Scientists discover never-before-seen deep reefs in Hauraki Gulf teeming with life

Scientists have discovered never-before-seen deep reefs in the Hauraki Gulf that are teeming with life.

The survey is part of a Department of Conservation (DoC) project to explore, map and protect reefs that occur in New Zealand's coastal regions beyond the reach of most scuba divers.

Researchers from Te Herenga Waka-Victoria University of Wellington and DoC spent four days in the Hauraki Gulf, using an underwater drone funded by the George Mason Charitable Trust to reach depths of 30 to 90 metres.

They explored the Alderman and Mokohinau Islands and the Colville and Craddock Channels. Their footage reveals deep reefs buzzing with life and colour, filled with thousands of fish, unique black corals, cup corals, and huge sea sponge gardens.

Professor James Bell, a Victoria University marine biologist was thrilled with what he saw. 

An underwater shot of the reef.
An underwater shot of the reef. Photo credit: Supplied

"We saw these amazing 3D sponge gardens, we also saw protected species, there were quite a few large black corals similar to Fiordland," he said.

They also saw a rare orange wandering anemone called Alicia.

"They weren't wandering, they were all sat on the black corals, something I hadn't seen before," he said.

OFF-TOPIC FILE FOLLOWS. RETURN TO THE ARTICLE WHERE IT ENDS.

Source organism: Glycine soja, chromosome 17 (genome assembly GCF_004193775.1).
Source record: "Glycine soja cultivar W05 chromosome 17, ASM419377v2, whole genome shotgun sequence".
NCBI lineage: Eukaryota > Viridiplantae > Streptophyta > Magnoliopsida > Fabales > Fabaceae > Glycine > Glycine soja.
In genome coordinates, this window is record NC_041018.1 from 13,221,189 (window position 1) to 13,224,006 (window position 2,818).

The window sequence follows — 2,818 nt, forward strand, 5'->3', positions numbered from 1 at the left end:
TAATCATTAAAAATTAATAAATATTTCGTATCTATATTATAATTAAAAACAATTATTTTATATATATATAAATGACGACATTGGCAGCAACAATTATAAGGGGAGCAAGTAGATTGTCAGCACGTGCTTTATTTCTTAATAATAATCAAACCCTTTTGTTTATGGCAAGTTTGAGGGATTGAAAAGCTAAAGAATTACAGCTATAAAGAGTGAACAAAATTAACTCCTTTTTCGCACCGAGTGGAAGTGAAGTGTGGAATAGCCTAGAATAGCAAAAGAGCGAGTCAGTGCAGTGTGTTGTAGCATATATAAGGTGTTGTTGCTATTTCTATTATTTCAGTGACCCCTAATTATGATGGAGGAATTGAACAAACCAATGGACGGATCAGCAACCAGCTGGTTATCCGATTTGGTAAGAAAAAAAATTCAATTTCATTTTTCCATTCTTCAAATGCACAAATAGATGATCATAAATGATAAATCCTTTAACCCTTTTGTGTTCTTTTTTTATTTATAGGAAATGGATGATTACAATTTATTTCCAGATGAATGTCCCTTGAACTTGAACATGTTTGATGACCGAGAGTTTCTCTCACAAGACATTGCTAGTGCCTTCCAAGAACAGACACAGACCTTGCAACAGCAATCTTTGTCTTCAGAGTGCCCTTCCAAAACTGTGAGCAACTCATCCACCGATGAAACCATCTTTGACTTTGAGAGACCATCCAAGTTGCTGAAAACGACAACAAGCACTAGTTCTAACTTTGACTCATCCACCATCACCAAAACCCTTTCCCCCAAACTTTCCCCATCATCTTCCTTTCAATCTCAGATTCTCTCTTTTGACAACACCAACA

A total of 28 deepwater sites were explored in the voyage, where organisms are part of 'mesophotic communities', meaning middle light communities. There is no longer enough light for photosynthesis so the seaweed is replaced by animals.

"Nobody has actually quantified the abundance of plants and life in these areas before. They're really important for fish species, especially ones we like to eat. We think a lot of those fish are associated in those environments because they find food there and shelter there," Prof Bell said.

Prof Bell said he was pleasantly surprised with how healthy the mesophotic reefs were, and how little damage there was from humans.

"We saw lots of fish on many of these reefs including prized recreational fish like snapper, kingfish and tarakihi, and lots of other species like pigfish, red moki, twospot demoiselle, scorpion fish, trevally. These reefs are hotspots for fish activity," he said.

The scientists found many fish.
The scientists found many fish. Photo credit: Supplied

The project is being funded by DoC, and their marine science advisor Mathilde Richer de Forges said it's about understanding where New Zealand's biodiversity is located.

"The importance of this ecosystem is really key to the health of a thriving moana, and that's something we can't oversee - we can't forget about them," she said.

That's why DoC is using this research to form a coastal and marine ecosystem classification map of deep reefs around the country, to protect those habitats from fishing and human activity like boat anchors.

"Once we can classify them we are able to identify which ones are vulnerable or which ones are rare so we can manage them," said de Forges.

It's hoped the rich biological diversity of the sites means there are also many previously undescribed marine species.